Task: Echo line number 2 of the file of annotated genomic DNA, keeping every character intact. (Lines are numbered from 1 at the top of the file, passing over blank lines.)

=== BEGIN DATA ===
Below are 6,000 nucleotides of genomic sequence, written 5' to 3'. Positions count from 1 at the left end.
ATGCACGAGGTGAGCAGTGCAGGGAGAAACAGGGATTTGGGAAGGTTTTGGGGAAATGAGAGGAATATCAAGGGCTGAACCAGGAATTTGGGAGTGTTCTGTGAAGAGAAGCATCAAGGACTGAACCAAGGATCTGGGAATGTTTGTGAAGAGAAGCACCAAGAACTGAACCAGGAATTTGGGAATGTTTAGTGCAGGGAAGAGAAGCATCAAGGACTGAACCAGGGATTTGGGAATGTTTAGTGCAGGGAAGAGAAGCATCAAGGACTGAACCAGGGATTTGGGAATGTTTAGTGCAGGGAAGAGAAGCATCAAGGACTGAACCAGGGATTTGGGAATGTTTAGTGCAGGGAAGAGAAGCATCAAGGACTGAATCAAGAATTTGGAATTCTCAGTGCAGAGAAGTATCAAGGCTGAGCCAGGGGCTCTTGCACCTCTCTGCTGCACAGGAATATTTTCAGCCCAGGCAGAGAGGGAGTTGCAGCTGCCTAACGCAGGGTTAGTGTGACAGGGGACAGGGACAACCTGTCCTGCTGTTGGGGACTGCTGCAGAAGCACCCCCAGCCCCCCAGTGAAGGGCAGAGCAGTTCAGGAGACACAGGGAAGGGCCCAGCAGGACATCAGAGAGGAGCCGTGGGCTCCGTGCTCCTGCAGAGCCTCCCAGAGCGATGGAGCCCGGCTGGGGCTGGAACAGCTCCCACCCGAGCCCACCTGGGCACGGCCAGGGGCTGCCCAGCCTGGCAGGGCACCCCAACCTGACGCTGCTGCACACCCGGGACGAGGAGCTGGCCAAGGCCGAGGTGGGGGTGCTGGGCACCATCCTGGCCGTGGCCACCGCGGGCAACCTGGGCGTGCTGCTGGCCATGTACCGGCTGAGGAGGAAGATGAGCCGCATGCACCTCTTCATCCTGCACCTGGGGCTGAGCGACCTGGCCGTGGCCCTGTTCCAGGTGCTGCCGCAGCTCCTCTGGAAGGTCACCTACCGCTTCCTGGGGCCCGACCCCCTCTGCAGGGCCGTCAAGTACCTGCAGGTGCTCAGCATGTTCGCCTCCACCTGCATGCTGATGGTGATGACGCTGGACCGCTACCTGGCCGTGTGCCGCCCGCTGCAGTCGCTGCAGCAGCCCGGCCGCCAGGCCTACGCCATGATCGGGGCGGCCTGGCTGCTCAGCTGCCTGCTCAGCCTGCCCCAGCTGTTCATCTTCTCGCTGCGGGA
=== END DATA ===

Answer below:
ATGCACGAGGTGAGCAGTGCAGGGAGAAACAGGGATTTGGGAAGGTTTTGGGGAAATGAGAGGAATATCAAGGGCTGAACCAGGAATTTGGGAGTGTTCTGTGAAGAGAAGCATCAAGGACTGAACCAAGGATCTGGGAATGTTTGTGAAGAGAAGCACCAAGAACTGAACCAGGAATTTGGGAATGTTTAGTGCAGGGAAGAGAAGCATCAAGGACTGAACCAGGGATTTGGGAATGTTTAGTGCAGGGAAGAGAAGCATCAAGGACTGAACCAGGGATTTGGGAATGTTTAGTGCAGGGAAGAGAAGCATCAAGGACTGAACCAGGGATTTGGGAATGTTTAGTGCAGGGAAGAGAAGCATCAAGGACTGAATCAAGAATTTGGAATTCTCAGTGCAGAGAAGTATCAAGGCTGAGCCAGGGGCTCTTGCACCTCTCTGCTGCACAGGAATATTTTCAGCCCAGGCAGAGAGGGAGTTGCAGCTGCCTAACGCAGGGTTAGTGTGACAGGGGACAGGGACAACCTGTCCTGCTGTTGGGGACTGCTGCAGAAGCACCCCCAGCCCCCCAGTGAAGGGCAGAGCAGTTCAGGAGACACAGGGAAGGGCCCAGCAGGACATCAGAGAGGAGCCGTGGGCTCCGTGCTCCTGCAGAGCCTCCCAGAGCGATGGAGCCCGGCTGGGGCTGGAACAGCTCCCACCCGAGCCCACCTGGGCACGGCCAGGGGCTGCCCAGCCTGGCAGGGCACCCCAACCTGACGCTGCTGCACACCCGGGACGAGGAGCTGGCCAAGGCCGAGGTGGGGGTGCTGGGCACCATCCTGGCCGTGGCCACCGCGGGCAACCTGGGCGTGCTGCTGGCCATGTACCGGCTGAGGAGGAAGATGAGCCGCATGCACCTCTTCATCCTGCACCTGGGGCTGAGCGACCTGGCCGTGGCCCTGTTCCAGGTGCTGCCGCAGCTCCTCTGGAAGGTCACCTACCGCTTCCTGGGGCCCGACCCCCTCTGCAGGGCCGTCAAGTACCTGCAGGTGCTCAGCATGTTCGCCTCCACCTGCATGCTGATGGTGATGACGCTGGACCGCTACCTGGCCGTGTGCCGCCCGCTGCAGTCGCTGCAGCAGCCCGGCCGCCAGGCCTACGCCATGATCGGGGCGGCCTGGCTGCTCAGCTGCCTGCTCAGCCTGCCCCAGCTGTTCATCTTCTCGCTGCGGGA